People with genetic hair loss who scan the internet to find out what their options are often don’t realise that treatments fall into two distinct camps.
In the first are proven primary hair loss treatments which have been clinically-tested and shown to stop shedding and encourage new growth. In the other are secondary treatments, which are considered less likely to achieve impressive results when used alone but can help to enhance the action of primary treatments when used concurrently.
One of the better-known treatment options for genetic hairloss that many specialists would place in the second camp is low-level laser therapy (LLLT), and in simple terms it makes use of light that is applied to the scalp either via a hand-held device or a kind of hat or helmet.
However, new research from the US claims to have confirmed that this can help grow hair in its own right.
A peer-reviewed study authored by Dr. Shelly Friedman, D.O., F.A.O.C.D. and supported by Patricia Schnoor, BSBA, states that low-level laser therapy with an FDA-cleared laser device placed inside a sports cap and developed by Capillus “may play a considerable role” in the treatment of androgenetic alopecia for females. This hereditary condition, which causes thinning hair along the top of the scalp, is also known as female pattern hair loss and is extremely common, affecting millions of women worldwide.
According to a press release, the Capillus cap - which is already on sale at a cost of up to US$3,000 - was used on half of a volunteer group comprising 44 females aged between 18 and 60 who showed evidence of genetic hair thinning. The other half were given a ‘dummy’ device which looked the same.
The press release goes on to state that active participants receiving LLLT every other day with the Capillus showed a 51 percent mean increase in hair counts compared to patients who used the seemingly identical yet defunct device. These appear to be impressive results certainly more so than recent trials into the use of Platelet-Rich Plasma as a secondary treatment option.
According to the report's conclusion, the results "suggest that the emerging technology of low-level laser therapy may play a potentially significant role in health care providers' armamentarium for the disease androgenic alopecia." However, it is worth noting that the trial was small in scale and carried out with support of the manufacturer of the device so an independent study with a larger group of participants would be interesting to see. Also - and crucially - there is no mention as to whether the women who participated in the study were also using hair loss treatment in addition to using the devices. This information is vital when assessing whether the study results are the work of the LLLT alone or in combination with other, already clinically-proven treatments. There is no disputing the fact that LLLT can be beneficial when treating women's hair loss (and men's) - various studies have shown this - but the extent to which devices can help is important to keep in perspective.
Primary treatment for women's hair loss usually involves a topical solution of the drug minoxidil, which is normally applied once or twice per day, as directed. At Belgravia, tailored treatment plans based around high strength minoxidil from the recommended formulations available at Belgravia’s in-clinic pharmacies are prescribed, alongside secondary treatments, which are sometimes known as “boosters”.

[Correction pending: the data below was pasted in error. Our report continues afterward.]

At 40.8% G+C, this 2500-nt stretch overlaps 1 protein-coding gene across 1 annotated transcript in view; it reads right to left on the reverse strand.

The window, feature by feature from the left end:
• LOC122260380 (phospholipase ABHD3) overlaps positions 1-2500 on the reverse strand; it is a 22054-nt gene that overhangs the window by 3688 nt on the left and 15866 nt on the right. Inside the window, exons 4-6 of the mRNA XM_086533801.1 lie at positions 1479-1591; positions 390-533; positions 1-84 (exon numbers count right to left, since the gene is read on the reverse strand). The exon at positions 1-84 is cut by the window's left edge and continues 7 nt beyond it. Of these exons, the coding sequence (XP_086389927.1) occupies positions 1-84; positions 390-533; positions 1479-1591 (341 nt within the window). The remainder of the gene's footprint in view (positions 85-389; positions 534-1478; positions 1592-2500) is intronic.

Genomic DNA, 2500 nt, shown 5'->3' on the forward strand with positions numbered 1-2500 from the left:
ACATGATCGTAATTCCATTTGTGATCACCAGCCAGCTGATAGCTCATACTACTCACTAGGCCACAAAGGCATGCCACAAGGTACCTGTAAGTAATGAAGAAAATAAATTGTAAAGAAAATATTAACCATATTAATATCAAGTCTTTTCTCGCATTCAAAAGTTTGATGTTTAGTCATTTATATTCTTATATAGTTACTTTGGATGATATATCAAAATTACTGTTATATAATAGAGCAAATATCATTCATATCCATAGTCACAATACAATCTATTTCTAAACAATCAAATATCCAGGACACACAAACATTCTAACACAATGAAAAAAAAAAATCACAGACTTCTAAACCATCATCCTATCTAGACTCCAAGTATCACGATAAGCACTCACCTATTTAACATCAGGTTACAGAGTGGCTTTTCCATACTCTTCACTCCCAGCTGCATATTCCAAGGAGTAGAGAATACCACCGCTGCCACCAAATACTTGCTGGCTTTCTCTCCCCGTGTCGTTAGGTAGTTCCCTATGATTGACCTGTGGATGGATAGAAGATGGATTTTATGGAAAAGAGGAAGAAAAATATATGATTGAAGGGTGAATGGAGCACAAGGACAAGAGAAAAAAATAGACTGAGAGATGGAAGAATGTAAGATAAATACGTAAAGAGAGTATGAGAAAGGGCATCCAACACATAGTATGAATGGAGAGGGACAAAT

Such products offered to clients include the HairMax LaserComb. This was the original LLLT device, and the first to be granted FDA clearance, and features a patented mechanism which helps to deliver optimum light therapy directly to the scalp, rather than just the hair. Also available are a range of supplements named Hair Vitalics which are available in Men's and Women's formulations and are specially blended to include various highly targeted vitamins, minerals, amino acids and botanical ingredients to benefit the scalp and promote normal healthy hair growth. Trans men and women should choose their formulation based on the gender they identify as now. A choice of either the LaserComb or a supply of Hair Vitalics is often included free of charge with Belgravia's annual treatment courses.
Clinical treatment therapy is also available on a fortnightly, monthly or quarterly basis, and involves a visit to one of Belgravia's Central London hair loss clinics for around an hour. The treatment itself involves a bespoke combination of various therapies such as steaming scalp treatment, infrared light, LLLT and massage. The precise components are tailored to the individual's needs each time to ensure each visit offers the maximum benefits to hair and scalp health as well as stimulating the scalp to further encourage hair growth.
When combined, the elements of personalised treatment courses frequently make for a formidable assault on hair loss, and success stories about Belgravia clients with female pattern baldness are well documented.
The Belgravia Centre is a world-renowned group of a hair loss clinic in Central London, UK. If you are worried about hair loss you can arrange a free consultation with a hair loss expert or complete our Online Consultation from anywhere in the world for home-use treatment.
View our Hair Loss Success Stories, which includes the world's largest gallery of hair growth photos and demonstrates the level of success that so many of Belgravia's patients achieve.